HURRICANE RITA AND LEADERSHIP
Articles and articles about leadership. Is it charisma? Can it be taught? What makes a great leader? All over the world people want to know this. In fact, I’ve just been asked to submit a proposal to do a workshop on EQ and Leadership in Saudi Arabia, for a bank. They knew the competencies of emotional intelligence and they know they want their people to have them. It’s a worldwide phenomenon, and for good reason.
Can leadership be learned? Yes, I think so. In the same way that you can learn to be a therapist. They used to tell us in graduate school, “It can’t be taught, but it can be learned.”
Three things factor it: wanting to be a leader, observing good leaders with your thinking cap on and your feeling heart open, and then practice – on the firing line!
We’re observing this right now with President Bush. As I write this from my office in south Texas, we’ve been under threat of Hurricane Rita for two days, and millions of Texas have fled to hopefully higher ground. I just opened an article in the Washington Post that began, “President Bush flew here ahead of Hurricane Rita on Friday to show command of a federal disaster response effort that even supporters acknowledge he fumbled three weeks ago.”
Everyone seem to have fumbled the ball with Hurricane Katrina. Those who learn from their mistakes still have a chance. Bush appears to be one of them. He is quoted as having said to reporters before leaving Washington, “I need to understand how it works better.” He is also, of course, scrambling to regain the confidence of the people. At his level, he gets to fail in public. But he also gets to succeed in public.
I read also that a military leader was heading out to the scene because he “wanted to watch the troops in action during a disaster.”
I can't stress enough that a leader shows up and pitches in. I see this frequently in offices. There's a deadline -- let's say the brief has to make it to the 4th Circuit which means a 7 p.m. Fed-Ex deadline, and everyone’s working overtime already. There are two ways the head guy (or gal) can handle this -- well, 3 actually.
One is to disappear completely, because it's chaos. That gets minus 2 points. (Ask Bush.) Hiding in your office is bad. The major point about primal leadership is that the leader models the emotion the workers are “supposed” to have, and we do pick up on that. If the leader disappears at the crucial moment, we are left to our fantasies, and they are never going to be positive.
The second is to stand around looking worried, disgusted or angry – say off to the side with your arms crossed. While everyone else is running around like chickens with their heads cut off? This gives you zero points. I don’t think people who do this understand the impression this makes. I might even give this a –2 and give the disappearance the zero. It smacks of arrogance, of disdain, or being separate from, or above it all. The first thing they tell us in management class is if there’s a crisis – get help. More hands are needed. And there’s a set of hands that won’t pitch in? This annoys people. To say the least.
The third way is to show up, smile, look confident and PITCH IN. Last-minute production involves grunt work - in the case of a brief, attaching CMRRR receipts, punching holes, stuffing envelopes, filling out Fed-Ex forms by hand. (It may be going to 15 lawyers as well as to the Court, and all must be served.) The leader who considers this "beneath" him or her, makes a statement. If you don’t value the work your employees do, how do you expect them to? Studies show that as many as 60% of workers are engaged in “present-eeism” – showing up, but in body only. The leader who stands at the end of the assembly line, and seals the envelopes, calm and confident, gets 10 points. And lots of support in the future.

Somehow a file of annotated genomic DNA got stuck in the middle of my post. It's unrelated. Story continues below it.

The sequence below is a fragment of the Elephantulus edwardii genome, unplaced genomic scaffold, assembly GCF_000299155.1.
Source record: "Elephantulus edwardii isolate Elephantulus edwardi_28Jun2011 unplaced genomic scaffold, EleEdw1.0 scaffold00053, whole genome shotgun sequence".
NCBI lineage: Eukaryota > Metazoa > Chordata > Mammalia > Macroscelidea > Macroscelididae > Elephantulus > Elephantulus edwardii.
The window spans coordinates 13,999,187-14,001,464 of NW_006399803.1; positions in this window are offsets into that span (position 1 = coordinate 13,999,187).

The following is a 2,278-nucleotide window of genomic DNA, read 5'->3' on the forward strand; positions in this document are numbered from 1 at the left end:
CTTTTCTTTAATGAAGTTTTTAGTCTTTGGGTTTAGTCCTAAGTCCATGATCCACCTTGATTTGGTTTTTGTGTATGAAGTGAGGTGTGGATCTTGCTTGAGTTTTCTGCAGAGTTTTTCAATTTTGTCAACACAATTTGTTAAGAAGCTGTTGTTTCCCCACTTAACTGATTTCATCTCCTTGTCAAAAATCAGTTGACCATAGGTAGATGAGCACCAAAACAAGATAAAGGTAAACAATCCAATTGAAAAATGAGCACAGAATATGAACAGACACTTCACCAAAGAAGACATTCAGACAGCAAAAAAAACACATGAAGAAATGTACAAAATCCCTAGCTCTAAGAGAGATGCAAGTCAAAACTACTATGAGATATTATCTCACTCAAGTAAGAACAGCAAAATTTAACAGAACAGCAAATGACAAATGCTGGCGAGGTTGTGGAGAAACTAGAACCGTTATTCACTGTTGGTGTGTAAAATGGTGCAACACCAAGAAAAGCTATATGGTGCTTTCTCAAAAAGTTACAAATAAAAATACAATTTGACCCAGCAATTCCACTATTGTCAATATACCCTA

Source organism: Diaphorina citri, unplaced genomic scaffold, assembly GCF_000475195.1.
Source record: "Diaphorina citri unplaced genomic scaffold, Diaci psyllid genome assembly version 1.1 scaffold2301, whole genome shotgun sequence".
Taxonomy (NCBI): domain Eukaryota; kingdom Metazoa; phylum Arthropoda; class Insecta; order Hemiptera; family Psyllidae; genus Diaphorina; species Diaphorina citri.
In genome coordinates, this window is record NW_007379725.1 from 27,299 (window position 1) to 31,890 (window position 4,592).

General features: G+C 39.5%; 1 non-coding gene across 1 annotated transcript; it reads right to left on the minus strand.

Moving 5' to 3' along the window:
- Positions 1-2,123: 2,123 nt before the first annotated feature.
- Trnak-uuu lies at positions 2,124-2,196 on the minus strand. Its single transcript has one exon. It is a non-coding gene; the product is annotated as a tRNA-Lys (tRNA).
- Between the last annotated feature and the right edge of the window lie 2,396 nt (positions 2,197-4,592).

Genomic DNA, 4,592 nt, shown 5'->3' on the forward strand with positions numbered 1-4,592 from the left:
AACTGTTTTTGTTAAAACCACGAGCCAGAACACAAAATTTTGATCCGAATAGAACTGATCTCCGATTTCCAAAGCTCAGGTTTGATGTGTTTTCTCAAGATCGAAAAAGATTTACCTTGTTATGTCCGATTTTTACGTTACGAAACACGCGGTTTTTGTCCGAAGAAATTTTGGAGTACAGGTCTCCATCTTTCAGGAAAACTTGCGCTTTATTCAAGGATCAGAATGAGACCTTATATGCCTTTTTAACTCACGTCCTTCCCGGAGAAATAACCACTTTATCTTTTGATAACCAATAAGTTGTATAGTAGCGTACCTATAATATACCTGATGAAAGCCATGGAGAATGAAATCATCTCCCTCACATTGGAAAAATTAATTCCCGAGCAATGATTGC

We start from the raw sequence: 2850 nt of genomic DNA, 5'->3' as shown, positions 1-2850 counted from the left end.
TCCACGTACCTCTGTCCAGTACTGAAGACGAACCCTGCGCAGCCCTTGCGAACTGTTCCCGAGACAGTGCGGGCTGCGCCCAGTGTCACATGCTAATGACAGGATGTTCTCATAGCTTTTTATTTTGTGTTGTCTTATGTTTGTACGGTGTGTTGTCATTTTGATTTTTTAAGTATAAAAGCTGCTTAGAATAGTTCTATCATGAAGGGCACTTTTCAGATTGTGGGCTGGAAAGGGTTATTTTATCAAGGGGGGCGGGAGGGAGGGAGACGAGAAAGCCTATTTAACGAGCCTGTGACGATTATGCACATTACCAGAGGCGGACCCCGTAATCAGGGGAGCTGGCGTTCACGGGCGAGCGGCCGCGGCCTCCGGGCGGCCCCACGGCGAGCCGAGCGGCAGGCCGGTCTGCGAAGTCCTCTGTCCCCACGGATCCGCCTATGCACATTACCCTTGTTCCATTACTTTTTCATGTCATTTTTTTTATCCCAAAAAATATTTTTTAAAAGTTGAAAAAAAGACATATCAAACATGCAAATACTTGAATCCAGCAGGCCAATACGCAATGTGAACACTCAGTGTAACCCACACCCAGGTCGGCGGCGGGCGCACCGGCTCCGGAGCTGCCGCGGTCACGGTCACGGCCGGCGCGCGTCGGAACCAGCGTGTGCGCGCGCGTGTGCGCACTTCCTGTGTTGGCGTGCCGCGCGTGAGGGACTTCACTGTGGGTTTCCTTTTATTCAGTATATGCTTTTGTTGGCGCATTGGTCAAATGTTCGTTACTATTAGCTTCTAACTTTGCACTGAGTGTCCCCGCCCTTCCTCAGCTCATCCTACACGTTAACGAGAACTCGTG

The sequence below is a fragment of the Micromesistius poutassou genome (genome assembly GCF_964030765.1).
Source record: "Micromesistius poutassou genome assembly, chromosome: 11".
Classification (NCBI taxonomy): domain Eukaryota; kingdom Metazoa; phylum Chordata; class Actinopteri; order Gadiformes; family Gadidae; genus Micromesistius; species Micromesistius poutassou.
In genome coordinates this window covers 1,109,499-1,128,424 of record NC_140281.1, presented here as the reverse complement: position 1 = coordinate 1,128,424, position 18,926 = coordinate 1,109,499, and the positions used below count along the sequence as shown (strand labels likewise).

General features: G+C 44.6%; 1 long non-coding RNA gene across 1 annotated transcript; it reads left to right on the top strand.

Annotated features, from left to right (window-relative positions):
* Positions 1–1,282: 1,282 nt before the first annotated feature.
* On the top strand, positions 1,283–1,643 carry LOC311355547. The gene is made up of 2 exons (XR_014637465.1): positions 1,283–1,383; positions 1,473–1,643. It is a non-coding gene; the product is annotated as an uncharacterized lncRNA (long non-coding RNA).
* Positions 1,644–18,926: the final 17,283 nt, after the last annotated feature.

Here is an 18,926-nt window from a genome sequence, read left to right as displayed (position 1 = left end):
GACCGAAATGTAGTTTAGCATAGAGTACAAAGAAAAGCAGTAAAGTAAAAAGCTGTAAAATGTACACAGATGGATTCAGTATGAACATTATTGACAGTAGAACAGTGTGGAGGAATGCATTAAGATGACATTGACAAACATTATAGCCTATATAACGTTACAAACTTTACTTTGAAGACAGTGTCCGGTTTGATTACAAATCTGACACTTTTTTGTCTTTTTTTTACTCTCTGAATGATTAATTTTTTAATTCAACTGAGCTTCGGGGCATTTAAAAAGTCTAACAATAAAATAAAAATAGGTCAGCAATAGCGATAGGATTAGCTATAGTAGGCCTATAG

One example I saw of this was an executive chef for a 5-star resort here in town. The banquet was set to go in an hour. The pre-formed pasta nests hadn’t shown up. There were none to be had in town. Noodles had to be boiled, then BY HAND shaped into nests. Guess who stood at the head of the table, smiling, and forming gooey little nests? The sous chefs hadn’t known how to do it. Chef Rene didn’t either, but he figured it out and showed them.
There are few things as chaotic as a kitchen before a big banquet, and you tend to get some temperamental types to begin with. When emotions run high, the leader shows up and pitches in. And looks confident. It works wonders.
If you aren't a walking-around kind of manager, boss or leader, you never really get the FEEL of the situation. If you hide in your office and rely on the reports of your likely-to-prevaricate mid-managers you're going to hear only what they think you want to hear. Unless you go to the scene and observe, in person, you won't know who's really pulling their weight, who buckles under pressure, who rises to the occasion, who the "real" leader of the team is (not always the one with the title), who supplies the positive can-do attitude, who drags the team down -- a host of EQ traits that move your team toward goals.
But it doesn’t count to go and just stand there and make mental notes. You won’t be part of it so you won’t be able to feel it, and you’ll appear to be critical which will add more tension to the situation. And popular you will not be. Yes, you need to be popular, because motivation is not a thinking word.
Get in their like Chef Rene, roll up your sleeves and join in. Get the feel of it. Combine that with your intellectual understanding of the logistics, and your gut, and you will be learning leadership. It never ends. Ask President Bush.
©Susan Dunn, MA, The EQ Coach, http://www.susandunn.cc . Coaching, executive coaching, business programs, distance learning courses, and ebooks for leadership, career, relationships, transition, resilience. Coach certification program. Mailto:firstname.lastname@example.org for info and free ezine.